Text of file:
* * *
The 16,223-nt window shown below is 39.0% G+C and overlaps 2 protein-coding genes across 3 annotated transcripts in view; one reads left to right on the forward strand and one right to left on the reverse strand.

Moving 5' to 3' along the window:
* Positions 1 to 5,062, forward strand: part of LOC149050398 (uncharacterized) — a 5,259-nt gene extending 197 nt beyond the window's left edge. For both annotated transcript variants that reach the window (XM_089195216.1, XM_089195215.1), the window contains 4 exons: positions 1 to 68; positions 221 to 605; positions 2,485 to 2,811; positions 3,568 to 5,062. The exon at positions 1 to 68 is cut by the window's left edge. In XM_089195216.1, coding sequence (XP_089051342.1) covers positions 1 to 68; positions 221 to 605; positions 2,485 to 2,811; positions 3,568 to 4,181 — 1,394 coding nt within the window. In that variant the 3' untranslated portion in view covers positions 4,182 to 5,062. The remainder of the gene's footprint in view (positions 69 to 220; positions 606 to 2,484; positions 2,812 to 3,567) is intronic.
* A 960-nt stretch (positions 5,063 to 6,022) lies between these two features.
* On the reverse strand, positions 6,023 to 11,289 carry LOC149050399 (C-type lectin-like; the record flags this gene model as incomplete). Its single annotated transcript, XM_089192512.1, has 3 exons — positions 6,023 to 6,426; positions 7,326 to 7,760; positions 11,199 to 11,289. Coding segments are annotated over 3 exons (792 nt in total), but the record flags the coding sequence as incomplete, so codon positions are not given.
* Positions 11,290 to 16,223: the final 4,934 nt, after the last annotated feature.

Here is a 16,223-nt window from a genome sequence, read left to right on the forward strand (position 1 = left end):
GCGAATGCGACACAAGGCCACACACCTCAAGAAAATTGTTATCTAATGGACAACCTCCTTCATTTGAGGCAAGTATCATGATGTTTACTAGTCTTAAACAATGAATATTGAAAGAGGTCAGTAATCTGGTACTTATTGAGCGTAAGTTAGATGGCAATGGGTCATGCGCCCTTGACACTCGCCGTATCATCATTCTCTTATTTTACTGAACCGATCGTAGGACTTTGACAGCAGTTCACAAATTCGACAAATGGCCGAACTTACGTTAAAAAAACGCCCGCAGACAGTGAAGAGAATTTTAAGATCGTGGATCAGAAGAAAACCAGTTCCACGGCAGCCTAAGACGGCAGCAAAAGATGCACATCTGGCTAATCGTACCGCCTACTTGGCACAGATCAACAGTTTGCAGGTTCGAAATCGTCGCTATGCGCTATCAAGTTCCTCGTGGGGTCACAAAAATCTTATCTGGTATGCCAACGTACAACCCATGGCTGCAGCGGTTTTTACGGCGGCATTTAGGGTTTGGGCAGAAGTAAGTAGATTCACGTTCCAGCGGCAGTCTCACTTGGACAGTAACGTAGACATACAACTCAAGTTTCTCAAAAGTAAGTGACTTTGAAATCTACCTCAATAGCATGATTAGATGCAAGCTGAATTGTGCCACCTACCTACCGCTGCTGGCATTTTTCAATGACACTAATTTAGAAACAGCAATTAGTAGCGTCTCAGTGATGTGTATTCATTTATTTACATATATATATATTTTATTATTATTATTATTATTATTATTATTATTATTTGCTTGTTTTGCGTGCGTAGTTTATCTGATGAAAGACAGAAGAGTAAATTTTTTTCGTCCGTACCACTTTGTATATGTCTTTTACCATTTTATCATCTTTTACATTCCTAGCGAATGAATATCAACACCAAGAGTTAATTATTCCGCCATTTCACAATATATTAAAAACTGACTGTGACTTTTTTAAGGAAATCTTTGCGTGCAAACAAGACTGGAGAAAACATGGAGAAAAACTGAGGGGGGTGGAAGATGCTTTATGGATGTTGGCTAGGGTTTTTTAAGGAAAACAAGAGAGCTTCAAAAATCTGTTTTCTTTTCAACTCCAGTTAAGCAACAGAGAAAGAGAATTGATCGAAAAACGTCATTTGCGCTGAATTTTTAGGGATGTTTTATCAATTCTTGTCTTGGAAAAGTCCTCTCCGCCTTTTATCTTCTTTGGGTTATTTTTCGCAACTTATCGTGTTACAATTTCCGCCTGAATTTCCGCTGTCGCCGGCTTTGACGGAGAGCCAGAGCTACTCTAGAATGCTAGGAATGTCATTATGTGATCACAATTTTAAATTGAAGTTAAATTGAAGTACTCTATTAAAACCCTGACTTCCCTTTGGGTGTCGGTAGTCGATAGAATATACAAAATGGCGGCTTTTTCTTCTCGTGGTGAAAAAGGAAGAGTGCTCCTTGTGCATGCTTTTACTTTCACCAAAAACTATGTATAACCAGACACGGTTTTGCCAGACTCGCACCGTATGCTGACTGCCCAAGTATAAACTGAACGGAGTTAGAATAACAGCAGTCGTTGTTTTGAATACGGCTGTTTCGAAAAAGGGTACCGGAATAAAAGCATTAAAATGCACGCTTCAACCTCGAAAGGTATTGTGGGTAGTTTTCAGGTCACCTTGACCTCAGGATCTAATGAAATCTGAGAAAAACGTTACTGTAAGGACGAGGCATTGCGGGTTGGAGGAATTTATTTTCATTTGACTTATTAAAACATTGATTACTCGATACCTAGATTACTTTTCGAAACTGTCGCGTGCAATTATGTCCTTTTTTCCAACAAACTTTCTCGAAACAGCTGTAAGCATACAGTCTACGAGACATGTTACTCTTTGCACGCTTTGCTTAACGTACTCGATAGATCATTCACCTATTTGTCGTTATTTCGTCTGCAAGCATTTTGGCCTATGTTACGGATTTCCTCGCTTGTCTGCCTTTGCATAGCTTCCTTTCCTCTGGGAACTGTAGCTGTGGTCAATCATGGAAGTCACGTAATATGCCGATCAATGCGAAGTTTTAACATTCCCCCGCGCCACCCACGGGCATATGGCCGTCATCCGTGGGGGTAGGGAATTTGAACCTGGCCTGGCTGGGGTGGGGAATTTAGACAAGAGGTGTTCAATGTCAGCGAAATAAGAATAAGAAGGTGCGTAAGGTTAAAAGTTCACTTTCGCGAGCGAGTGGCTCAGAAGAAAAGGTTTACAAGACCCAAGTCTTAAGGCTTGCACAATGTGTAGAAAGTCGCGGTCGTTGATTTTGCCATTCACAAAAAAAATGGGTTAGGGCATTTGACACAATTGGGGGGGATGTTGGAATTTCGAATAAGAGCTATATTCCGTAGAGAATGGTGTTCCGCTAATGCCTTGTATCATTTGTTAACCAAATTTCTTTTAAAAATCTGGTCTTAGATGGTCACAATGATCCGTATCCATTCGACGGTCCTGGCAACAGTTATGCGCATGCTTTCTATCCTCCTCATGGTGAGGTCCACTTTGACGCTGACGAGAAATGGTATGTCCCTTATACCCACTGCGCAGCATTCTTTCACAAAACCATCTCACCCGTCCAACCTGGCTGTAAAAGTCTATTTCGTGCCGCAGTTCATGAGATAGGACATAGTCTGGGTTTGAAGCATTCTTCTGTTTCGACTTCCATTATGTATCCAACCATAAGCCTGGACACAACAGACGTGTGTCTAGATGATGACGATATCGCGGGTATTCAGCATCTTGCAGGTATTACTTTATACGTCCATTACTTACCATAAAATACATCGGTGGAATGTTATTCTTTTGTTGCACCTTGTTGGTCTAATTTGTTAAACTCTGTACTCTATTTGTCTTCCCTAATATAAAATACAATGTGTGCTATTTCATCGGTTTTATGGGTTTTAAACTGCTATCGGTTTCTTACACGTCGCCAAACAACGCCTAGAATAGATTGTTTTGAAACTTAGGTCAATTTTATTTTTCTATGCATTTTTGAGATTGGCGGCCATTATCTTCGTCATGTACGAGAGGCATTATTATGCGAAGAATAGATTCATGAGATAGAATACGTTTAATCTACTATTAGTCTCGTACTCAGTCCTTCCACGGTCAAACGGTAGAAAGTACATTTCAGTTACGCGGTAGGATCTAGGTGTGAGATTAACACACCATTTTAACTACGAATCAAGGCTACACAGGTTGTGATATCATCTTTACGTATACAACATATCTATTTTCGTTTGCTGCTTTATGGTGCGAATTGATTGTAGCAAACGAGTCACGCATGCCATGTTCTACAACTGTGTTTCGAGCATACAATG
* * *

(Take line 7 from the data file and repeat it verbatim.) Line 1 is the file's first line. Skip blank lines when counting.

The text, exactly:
Here is a 16,223-nt window from a genome sequence, read left to right on the forward strand (position 1 = left end):